Fortunately, the second time was a charm. I was so glad to pick them up at the airport two weeks before the wedding. That was their first time to be out of the country. I showed them around Chicago and watched their faces lit up with amazement from every little thing that they found interesting and different. Finally, the big day arrived. Although we were both nervous, the moment felt perfect when my father and I sauntered to the altar. I couldn’t ask for anything more at that moment.
Weeks later, I was at the airport again, bidding goodbye to my parents. Although I was sad to see them depart, I knew they had a great time during their oh-so-short of a vacation. Little did I know that the time we spent together was one I will forever treasure as it will never be replicated. Almost six months later, I felt homesick and impulsively decided to visit my family. My sisters were pretty bummed out that they didn’t get to be there for my wedding so they looked forward to my coming. In retrospect, it’s as if the trip was designed by some cosmic powers-that-be. Whether you believe in it or not, what followed was just pure kismet and tragic.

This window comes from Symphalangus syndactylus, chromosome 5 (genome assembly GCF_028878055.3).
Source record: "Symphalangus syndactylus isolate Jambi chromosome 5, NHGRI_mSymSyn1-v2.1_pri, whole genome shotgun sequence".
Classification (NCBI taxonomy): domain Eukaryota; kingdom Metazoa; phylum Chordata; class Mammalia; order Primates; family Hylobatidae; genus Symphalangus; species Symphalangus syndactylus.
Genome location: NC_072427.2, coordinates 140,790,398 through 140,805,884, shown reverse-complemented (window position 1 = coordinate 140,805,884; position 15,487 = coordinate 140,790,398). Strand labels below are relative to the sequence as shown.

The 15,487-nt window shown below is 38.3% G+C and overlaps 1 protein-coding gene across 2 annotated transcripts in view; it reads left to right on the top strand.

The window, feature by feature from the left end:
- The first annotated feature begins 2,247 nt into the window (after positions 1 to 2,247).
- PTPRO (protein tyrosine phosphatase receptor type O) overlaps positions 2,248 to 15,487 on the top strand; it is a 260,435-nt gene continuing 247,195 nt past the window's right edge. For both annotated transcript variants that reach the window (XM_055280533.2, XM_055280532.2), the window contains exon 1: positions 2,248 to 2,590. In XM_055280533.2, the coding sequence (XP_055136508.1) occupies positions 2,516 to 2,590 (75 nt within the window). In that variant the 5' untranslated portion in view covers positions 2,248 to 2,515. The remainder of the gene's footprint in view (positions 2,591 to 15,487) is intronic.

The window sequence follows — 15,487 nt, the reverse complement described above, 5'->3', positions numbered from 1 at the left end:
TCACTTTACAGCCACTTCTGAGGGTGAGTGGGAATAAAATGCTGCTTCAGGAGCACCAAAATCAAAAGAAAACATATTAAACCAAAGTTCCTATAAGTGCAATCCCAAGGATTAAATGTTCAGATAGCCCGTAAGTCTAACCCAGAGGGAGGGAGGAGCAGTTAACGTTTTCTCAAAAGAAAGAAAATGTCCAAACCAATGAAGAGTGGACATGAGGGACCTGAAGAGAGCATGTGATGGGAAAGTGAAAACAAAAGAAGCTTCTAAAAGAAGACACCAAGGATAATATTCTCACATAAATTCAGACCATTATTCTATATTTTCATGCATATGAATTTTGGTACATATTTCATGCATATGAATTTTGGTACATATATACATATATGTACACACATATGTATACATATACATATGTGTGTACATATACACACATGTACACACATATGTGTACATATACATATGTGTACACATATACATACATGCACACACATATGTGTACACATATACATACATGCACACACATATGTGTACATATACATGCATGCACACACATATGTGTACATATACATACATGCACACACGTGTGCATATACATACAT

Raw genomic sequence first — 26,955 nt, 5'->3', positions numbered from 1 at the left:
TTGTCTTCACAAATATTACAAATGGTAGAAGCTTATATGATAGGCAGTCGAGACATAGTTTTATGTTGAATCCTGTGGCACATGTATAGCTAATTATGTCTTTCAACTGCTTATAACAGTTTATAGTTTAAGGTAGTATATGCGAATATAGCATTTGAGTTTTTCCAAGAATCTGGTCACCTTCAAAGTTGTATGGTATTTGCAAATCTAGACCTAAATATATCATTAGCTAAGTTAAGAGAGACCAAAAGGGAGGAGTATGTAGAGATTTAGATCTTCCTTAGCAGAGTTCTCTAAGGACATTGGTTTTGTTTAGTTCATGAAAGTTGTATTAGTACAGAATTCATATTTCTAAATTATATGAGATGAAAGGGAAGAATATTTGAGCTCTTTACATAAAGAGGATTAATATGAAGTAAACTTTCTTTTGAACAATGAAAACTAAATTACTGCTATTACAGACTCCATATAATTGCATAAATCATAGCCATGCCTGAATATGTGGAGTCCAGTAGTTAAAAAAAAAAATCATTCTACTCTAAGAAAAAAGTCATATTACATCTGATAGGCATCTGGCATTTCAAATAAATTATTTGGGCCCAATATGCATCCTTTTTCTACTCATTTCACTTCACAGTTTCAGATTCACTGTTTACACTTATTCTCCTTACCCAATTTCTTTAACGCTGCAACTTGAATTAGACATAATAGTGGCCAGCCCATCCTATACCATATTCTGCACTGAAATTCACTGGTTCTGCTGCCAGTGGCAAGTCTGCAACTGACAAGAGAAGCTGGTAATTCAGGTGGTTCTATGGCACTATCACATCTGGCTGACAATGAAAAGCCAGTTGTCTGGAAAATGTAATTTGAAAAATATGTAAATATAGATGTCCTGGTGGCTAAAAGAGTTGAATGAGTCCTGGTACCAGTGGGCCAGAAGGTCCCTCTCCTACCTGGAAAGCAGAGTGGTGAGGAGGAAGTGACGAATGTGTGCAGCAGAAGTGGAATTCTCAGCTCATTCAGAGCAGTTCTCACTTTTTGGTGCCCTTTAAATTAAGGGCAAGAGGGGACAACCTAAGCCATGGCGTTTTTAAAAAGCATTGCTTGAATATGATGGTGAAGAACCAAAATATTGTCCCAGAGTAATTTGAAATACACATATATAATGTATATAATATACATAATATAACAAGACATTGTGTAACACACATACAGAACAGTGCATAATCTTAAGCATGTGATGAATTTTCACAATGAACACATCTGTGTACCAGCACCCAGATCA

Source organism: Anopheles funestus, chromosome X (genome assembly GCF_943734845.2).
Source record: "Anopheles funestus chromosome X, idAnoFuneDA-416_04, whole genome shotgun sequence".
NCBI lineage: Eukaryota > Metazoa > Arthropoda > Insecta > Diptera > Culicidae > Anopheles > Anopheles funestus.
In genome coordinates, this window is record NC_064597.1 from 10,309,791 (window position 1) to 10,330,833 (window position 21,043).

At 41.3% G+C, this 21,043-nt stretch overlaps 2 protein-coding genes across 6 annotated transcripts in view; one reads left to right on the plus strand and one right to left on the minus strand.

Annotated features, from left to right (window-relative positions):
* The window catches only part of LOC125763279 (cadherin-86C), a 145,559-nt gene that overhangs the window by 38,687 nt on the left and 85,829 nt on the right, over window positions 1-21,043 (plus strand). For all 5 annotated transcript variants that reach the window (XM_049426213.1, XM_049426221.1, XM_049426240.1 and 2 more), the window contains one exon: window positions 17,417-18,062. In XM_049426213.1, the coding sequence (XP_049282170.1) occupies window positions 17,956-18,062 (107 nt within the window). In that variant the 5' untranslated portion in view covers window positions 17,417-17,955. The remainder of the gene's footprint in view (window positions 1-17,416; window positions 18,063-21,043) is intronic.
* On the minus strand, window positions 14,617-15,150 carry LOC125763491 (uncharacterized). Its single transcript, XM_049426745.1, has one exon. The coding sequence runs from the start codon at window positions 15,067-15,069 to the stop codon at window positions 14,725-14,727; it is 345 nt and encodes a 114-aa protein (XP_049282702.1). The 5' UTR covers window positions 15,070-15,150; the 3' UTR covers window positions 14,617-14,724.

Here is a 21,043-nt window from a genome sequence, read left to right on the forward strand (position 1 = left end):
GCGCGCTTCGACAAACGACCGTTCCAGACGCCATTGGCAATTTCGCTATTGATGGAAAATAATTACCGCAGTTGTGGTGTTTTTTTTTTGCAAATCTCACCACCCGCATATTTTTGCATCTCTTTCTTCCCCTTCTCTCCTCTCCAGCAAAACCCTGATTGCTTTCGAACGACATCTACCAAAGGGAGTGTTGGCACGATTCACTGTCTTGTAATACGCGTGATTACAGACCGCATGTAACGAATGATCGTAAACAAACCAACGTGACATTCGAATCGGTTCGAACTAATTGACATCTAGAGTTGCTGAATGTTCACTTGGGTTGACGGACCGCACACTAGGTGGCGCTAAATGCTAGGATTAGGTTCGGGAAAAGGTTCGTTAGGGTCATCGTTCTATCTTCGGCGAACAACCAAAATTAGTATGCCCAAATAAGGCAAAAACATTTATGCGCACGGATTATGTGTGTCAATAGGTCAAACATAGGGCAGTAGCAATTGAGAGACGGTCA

To be continued …
TRAVEL ALONE … and see things from a different point of view.
Traveling by myself is nothing new to me. When I was a young girl growing up in the Philippines, I’ve always gone to places unaccompanied or unescorted by an adult. I don’t remember feeling scared or intimidated at all. In fact, I looked forward to those trips and usually volunteered for errands that required travel. My grandmother used to say that I was born to wander because I have moles on the sole of my left foot. I don’t know if there’s validity to her claim but I’ve always felt the urge to leave and go somewhere, anywhere … and the farther, the better. Back then, I just know that I was meant to be anywhere but home. It sounds wrong to say that but that’s how I really felt. Whenever asked what I wanted to be when I grow up, I always answered, “I want to travel the world.” My wish came true, when at the age of 24, I left the Philippines for a nursing job in the US. Thus, began my roaming ways.